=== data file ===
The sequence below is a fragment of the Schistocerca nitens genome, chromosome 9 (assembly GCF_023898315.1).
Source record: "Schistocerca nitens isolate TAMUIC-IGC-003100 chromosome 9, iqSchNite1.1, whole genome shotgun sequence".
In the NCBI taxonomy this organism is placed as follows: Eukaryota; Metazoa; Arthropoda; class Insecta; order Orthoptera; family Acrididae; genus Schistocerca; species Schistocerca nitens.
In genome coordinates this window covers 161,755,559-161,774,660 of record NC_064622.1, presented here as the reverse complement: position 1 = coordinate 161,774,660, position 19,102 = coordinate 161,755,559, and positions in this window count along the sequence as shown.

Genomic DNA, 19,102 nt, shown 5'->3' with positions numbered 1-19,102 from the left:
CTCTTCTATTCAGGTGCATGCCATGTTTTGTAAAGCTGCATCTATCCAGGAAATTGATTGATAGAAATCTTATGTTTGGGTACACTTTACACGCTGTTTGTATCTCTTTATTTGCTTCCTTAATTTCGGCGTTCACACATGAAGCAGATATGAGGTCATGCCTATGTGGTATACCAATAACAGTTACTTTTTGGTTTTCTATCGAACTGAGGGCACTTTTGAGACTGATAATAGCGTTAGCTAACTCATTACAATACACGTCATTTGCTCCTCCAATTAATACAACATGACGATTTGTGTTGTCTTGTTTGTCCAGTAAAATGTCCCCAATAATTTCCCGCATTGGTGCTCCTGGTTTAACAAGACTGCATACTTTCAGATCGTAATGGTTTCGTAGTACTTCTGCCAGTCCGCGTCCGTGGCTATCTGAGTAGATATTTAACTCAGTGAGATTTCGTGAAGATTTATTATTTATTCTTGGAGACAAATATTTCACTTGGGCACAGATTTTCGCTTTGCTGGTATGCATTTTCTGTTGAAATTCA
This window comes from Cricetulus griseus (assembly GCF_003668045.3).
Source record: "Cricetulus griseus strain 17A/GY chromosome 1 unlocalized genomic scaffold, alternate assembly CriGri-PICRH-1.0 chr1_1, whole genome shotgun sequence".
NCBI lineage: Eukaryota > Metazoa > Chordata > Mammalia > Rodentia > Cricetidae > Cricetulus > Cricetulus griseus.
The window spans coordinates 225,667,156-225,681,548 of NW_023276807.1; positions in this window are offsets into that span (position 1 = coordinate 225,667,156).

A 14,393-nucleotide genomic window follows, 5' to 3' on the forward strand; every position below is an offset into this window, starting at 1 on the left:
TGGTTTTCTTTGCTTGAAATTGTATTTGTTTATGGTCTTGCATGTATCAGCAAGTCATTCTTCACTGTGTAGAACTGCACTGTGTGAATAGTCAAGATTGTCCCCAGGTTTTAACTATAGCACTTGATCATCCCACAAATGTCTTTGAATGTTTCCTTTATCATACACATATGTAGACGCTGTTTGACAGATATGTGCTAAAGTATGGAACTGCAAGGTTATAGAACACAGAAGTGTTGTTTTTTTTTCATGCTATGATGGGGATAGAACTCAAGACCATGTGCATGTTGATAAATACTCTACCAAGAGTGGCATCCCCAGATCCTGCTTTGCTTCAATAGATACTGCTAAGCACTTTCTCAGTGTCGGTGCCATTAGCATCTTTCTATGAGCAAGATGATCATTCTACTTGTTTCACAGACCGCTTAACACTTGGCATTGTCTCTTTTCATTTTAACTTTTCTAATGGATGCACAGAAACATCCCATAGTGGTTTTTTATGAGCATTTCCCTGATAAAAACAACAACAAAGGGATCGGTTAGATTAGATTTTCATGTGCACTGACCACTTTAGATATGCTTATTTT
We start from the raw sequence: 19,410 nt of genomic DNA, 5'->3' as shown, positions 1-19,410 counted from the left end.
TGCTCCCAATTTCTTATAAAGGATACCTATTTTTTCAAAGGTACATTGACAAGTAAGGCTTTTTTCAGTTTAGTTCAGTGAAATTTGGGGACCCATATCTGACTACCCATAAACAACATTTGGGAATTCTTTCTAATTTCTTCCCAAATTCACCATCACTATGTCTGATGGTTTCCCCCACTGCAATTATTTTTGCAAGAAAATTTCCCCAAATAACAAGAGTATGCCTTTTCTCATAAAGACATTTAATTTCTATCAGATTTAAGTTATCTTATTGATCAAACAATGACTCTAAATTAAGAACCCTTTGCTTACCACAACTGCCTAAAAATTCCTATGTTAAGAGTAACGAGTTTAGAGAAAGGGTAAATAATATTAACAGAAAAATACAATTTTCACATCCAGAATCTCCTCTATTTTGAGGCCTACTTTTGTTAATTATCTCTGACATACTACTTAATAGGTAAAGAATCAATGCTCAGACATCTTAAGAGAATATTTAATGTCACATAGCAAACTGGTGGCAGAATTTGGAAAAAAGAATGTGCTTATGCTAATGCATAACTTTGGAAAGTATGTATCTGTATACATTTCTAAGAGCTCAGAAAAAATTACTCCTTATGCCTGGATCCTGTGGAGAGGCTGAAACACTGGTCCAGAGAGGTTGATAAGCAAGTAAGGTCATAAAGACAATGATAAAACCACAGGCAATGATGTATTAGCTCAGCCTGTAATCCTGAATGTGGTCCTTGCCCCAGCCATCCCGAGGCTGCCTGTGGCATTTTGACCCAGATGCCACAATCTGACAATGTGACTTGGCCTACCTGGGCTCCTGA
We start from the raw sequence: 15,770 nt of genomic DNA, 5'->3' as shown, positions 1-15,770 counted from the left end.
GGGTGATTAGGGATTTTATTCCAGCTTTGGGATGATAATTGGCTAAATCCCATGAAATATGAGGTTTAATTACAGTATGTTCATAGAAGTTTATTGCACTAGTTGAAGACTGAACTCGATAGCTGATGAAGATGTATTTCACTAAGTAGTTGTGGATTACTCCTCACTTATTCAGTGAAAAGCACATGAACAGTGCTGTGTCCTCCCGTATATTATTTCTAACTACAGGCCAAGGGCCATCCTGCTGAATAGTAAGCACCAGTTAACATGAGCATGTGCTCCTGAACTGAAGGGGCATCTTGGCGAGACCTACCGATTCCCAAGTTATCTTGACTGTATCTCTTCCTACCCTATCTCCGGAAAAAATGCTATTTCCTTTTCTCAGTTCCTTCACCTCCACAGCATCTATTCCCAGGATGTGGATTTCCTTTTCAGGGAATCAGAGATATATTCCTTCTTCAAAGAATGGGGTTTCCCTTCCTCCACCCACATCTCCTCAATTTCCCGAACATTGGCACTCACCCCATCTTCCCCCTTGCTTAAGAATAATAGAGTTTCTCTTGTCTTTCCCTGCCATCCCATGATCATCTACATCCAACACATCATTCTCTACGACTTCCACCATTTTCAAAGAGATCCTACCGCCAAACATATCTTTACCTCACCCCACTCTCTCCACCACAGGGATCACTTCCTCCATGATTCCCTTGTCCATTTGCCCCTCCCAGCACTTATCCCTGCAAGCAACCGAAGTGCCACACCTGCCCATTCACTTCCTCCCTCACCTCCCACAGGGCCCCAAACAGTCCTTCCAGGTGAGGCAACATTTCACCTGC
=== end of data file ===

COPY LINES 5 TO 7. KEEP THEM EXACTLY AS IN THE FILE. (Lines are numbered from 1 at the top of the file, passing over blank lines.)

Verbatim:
Genomic DNA, 19,102 nt, shown 5'->3' with positions numbered 1-19,102 from the left:
CTCTTCTATTCAGGTGCATGCCATGTTTTGTAAAGCTGCATCTATCCAGGAAATTGATTGATAGAAATCTTATGTTTGGGTACACTTTACACGCTGTTTGTATCTCTTTATTTGCTTCCTTAATTTCGGCGTTCACACATGAAGCAGATATGAGGTCATGCCTATGTGGTATACCAATAACAGTTACTTTTTGGTTTTCTATCGAACTGAGGGCACTTTTGAGACTGATAATAGCGTTAGCTAACTCATTACAATACACGTCATTTGCTCCTCCAATTAATACAACATGACGATTTGTGTTGTCTTGTTTGTCCAGTAAAATGTCCCCAATAATTTCCCGCATTGGTGCTCCTGGTTTAACAAGACTGCATACTTTCAGATCGTAATGGTTTCGTAGTACTTCTGCCAGTCCGCGTCCGTGGCTATCTGAGTAGATATTTAACTCAGTGAGATTTCGTGAAGATTTATTATTTATTCTTGGAGACAAATATTTCACTTGGGCACAGATTTTCGCTTTGCTGGTATGCATTTTCTGTTGAAATTCA
This window comes from Cricetulus griseus (assembly GCF_003668045.3).